(LifeSiteNews) — On today’s episode of The John-Henry Westen Show, I ask Dr. Edmund Mazza, a professor of Church history, to unpack the controversy and confusion surrounding the 2013 resignation of Pope Benedict XVI and address the potential implications for Francis’s papacy if the resignation were invalid.
This is a dense episode — Dr. Mazza dives deep into the subject with remarkable aplomb — but it’s a fascinating one you won’t want to miss. Here’s a taste of what you’ll be getting:
Well, believe it or not, Canon Law, Canon 188, says that when someone in the Church resigns from their office, one of the things that would invalidate that resignation is something called substantial error. It’s when your intellect has an erroneous idea of the object that you were choosing, that your will is choosing. Well, if your intellect presents an erroneous object to your will and your will chooses it, your will is not free […] If Benedict thought he could resign the active ministry of the papacy, but somehow still remain papal [in the passive sense, not in the active sense], and was able to offer up his sufferings and prayers in an ontological connection to the munus [ministry or service] that belongs to St. Peter…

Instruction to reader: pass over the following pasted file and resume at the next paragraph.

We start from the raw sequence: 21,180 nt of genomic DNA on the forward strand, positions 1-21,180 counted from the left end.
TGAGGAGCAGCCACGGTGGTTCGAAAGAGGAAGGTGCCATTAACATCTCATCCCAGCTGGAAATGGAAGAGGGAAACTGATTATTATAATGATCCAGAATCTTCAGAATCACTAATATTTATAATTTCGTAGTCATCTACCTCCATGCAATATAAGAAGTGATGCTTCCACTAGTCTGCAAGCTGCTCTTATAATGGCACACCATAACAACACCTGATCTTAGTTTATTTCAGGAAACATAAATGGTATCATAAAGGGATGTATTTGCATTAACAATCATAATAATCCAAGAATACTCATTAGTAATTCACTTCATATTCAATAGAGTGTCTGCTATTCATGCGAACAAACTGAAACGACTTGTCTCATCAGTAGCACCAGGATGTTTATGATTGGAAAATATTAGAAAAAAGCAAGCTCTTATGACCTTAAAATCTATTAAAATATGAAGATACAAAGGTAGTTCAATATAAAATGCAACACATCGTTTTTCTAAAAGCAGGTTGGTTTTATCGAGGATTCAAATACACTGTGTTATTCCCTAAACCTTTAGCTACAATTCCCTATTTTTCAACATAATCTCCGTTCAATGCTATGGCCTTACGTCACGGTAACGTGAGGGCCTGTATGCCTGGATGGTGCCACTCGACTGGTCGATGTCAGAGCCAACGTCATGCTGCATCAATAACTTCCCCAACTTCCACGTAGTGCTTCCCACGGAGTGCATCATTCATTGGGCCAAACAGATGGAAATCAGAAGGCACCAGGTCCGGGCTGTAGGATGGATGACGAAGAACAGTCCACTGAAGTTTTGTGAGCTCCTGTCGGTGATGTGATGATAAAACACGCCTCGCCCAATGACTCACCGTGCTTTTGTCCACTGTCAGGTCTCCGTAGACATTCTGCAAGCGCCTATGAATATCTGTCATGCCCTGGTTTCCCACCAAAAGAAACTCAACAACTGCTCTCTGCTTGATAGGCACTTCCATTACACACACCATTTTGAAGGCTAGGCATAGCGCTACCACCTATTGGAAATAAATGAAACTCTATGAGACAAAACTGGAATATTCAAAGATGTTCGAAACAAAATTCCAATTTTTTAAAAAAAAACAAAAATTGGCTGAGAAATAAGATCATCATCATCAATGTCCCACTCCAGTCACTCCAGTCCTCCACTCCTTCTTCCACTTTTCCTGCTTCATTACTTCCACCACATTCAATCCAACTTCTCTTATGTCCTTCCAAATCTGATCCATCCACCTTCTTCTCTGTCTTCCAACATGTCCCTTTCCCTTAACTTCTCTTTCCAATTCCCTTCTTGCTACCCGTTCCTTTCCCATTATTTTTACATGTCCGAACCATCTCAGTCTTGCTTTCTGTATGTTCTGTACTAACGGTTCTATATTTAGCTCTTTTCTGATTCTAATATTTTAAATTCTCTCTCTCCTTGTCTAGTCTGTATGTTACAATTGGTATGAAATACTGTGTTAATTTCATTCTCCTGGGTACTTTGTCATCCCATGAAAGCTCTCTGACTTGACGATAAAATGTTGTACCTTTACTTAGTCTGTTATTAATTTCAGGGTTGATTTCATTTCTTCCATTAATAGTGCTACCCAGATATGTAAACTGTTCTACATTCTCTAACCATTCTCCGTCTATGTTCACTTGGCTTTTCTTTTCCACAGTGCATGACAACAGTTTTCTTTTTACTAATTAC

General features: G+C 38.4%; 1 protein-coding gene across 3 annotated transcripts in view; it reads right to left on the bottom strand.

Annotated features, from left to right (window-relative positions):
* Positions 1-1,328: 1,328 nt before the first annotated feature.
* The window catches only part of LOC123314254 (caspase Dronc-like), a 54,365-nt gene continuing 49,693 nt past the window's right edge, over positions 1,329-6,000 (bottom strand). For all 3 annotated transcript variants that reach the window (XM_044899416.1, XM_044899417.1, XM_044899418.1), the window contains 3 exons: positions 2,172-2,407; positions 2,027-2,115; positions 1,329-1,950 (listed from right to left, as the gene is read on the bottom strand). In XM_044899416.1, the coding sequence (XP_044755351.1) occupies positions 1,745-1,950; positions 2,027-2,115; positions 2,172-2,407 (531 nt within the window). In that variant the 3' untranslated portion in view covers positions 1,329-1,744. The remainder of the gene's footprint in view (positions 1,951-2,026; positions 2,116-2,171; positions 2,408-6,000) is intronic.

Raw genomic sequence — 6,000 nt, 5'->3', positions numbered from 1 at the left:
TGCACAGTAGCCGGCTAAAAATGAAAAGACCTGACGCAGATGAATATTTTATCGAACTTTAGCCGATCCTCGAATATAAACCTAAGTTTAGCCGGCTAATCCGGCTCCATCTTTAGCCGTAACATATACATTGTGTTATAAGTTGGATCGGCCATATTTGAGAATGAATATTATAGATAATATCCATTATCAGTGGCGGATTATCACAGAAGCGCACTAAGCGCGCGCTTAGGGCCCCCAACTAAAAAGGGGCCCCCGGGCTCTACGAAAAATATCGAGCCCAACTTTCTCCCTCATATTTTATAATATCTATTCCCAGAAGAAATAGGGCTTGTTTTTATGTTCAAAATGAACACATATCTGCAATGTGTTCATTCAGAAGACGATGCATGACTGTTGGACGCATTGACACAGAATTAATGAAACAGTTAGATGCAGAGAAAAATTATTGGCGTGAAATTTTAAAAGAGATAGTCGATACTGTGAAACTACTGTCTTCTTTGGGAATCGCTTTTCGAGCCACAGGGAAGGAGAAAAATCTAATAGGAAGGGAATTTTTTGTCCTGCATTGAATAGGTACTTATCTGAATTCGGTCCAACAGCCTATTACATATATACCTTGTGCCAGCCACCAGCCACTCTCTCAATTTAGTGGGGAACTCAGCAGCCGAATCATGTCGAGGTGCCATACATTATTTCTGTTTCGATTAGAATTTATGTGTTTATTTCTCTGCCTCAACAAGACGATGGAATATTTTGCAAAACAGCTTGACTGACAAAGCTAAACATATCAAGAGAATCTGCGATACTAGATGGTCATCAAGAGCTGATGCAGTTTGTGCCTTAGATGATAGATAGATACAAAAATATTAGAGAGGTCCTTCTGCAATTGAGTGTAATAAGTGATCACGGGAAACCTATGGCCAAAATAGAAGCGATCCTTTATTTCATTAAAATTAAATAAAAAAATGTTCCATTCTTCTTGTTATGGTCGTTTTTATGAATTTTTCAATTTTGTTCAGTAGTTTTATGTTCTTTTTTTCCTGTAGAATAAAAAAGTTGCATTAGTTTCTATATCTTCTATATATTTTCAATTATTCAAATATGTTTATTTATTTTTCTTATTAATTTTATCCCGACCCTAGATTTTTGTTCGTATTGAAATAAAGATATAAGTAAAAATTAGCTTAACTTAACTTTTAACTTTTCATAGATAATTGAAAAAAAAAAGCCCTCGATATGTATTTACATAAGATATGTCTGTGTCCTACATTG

Listen to the rest of today’s episode below:
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